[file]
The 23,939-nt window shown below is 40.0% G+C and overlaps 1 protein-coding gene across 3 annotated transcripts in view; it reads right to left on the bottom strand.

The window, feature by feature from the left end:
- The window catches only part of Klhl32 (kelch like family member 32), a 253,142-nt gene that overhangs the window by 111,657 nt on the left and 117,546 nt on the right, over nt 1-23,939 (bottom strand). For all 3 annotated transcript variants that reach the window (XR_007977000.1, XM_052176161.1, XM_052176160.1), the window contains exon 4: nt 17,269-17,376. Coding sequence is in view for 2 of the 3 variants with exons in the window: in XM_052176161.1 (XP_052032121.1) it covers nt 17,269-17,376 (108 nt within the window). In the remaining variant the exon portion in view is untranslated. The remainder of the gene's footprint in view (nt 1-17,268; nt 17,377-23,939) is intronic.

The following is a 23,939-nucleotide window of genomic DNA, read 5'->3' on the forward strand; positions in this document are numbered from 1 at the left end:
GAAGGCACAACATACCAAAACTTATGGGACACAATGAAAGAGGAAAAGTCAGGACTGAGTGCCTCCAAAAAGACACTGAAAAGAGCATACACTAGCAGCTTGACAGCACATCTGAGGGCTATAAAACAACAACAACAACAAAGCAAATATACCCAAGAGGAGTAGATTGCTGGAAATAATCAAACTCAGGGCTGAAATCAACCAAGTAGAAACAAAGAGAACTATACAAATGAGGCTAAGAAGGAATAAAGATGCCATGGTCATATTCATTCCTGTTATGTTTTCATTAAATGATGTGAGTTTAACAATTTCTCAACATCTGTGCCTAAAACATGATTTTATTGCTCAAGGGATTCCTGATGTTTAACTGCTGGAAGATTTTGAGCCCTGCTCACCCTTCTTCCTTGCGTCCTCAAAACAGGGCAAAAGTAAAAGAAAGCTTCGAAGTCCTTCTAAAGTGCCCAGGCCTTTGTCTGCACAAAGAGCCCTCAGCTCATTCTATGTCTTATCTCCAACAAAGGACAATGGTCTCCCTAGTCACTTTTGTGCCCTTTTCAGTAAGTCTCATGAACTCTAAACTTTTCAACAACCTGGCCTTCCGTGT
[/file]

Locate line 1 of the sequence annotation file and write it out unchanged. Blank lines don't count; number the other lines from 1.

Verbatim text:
The 23,939-nt window shown below is 40.0% G+C and overlaps 1 protein-coding gene across 3 annotated transcripts in view; it reads right to left on the bottom strand.